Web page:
One way to improve the scope of DV campaigns is by highlighting the violence faced by male victims and lesbian or gay couples. Some news reports of violence against men have emerged during the lockdown. Mass media portrayals usually trivialize violence against men and make them appear as deserving targets of violent attacks. The “deserving victims” idea then gets entrenched in our psyche. It leads to the transfer of feelings of shame and guilt from the violent perpetrator to the male victims preventing them from seeking further help.
Moreover, by highlighting the violence faced by male victims, one would also avoid antagonising and losing the support of men otherwise sympathetic to the anti-DV cause. The stigma faced by victims of violence in lesbian or gay relationships is even more. The complete silence on this issue needs to be addressed.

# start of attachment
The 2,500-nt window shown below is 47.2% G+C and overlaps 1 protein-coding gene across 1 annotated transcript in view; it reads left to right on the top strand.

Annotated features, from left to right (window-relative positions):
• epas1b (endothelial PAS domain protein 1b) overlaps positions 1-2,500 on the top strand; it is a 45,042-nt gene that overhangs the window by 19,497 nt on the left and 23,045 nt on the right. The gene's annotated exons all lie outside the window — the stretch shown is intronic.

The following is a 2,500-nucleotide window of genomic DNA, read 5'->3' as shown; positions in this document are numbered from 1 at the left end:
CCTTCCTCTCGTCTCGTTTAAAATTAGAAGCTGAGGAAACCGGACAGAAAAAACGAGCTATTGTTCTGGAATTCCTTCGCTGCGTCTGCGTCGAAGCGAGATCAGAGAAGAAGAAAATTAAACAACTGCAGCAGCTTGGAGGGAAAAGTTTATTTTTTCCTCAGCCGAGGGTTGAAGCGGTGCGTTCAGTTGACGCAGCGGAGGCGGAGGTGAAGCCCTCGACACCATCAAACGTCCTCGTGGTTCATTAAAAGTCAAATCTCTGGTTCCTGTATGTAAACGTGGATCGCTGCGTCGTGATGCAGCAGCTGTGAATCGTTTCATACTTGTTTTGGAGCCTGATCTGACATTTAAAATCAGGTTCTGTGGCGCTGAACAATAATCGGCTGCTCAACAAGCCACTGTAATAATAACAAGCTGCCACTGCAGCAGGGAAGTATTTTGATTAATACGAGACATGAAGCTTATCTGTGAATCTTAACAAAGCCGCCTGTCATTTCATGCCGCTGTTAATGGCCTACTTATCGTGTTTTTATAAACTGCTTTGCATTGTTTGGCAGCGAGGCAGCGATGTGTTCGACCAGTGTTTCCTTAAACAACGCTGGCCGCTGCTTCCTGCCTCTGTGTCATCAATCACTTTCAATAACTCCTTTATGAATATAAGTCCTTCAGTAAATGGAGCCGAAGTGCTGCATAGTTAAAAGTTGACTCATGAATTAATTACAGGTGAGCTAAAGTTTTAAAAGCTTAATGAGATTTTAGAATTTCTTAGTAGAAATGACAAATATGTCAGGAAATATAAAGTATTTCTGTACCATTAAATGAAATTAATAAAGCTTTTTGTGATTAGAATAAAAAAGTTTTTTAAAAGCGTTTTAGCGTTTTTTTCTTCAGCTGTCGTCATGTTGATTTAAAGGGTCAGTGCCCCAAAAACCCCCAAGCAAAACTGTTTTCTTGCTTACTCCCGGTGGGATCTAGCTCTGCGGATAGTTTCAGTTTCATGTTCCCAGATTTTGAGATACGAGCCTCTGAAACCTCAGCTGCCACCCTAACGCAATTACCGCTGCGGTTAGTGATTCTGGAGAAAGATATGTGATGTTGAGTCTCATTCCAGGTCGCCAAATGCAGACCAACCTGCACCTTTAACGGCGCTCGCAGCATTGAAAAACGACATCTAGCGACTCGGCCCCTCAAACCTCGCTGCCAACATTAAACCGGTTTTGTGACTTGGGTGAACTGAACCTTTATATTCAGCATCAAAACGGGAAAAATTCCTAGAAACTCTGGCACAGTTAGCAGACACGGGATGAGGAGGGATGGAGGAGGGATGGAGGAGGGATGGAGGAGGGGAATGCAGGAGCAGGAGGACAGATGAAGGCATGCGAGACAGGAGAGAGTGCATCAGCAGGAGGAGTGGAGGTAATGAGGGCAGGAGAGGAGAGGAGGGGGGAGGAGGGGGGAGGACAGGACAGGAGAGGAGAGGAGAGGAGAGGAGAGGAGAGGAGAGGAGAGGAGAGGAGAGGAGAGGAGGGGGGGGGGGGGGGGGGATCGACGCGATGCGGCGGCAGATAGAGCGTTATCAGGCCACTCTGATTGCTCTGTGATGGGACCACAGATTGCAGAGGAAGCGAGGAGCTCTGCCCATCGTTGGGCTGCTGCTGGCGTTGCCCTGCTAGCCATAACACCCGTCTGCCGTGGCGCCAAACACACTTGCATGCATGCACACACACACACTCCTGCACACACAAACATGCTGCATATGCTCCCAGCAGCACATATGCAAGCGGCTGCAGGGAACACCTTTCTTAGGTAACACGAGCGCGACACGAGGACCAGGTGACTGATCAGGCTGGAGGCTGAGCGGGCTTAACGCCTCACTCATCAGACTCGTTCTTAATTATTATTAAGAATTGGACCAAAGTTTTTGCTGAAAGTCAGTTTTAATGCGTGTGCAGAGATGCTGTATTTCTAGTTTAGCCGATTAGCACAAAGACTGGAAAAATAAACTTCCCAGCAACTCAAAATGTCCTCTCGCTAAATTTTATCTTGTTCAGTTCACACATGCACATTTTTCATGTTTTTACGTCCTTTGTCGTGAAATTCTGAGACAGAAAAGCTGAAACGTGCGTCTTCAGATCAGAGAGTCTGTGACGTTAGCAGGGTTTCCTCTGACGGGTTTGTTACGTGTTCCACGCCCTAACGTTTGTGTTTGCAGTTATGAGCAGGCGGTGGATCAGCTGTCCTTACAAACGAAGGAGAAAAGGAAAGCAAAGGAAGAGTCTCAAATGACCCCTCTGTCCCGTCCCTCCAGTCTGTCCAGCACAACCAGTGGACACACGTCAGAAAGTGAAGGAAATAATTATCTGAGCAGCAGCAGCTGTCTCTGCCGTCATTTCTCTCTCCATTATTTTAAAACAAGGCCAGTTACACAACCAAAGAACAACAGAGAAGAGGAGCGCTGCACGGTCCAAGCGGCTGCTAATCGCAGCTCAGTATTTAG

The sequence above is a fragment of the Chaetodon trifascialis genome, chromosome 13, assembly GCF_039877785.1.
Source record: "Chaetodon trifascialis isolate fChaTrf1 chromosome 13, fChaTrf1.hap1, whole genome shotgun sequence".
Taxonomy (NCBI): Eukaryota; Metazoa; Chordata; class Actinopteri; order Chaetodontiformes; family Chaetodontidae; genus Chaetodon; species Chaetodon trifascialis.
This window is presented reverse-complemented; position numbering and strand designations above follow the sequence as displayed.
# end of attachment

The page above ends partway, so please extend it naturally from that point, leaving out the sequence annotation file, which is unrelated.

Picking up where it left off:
The current campaigns should expand the definition of DV from physical and verbal violence to include sexual abuse. Dentsu Impact and My Choice Foundation took the first step in this direction on Mother’s Day by pointing out that some women may have been forced to become mothers by violent means. Finally, we need to change the existing imagery around DV victims. Take any news report on DV, and one will see images of a helpless, passive, and submissive victim. Strong representation will help to reinforce and strengthen positive words (e.g. Avon’s #IsolatedNotAlone anti-DV campaign).
It is well-established that domestic violence hurts the victim’s mental and physical health, their career and ambitions, and relationships with others. The cost of this is transferred to the children and the public as well. The momentum on this issue has been built mainly by individuals, a few private organizations, and NGOs through small campaigns. Public and private organizations should seize this opportunity and launch large-scale campaigns to amplify the message.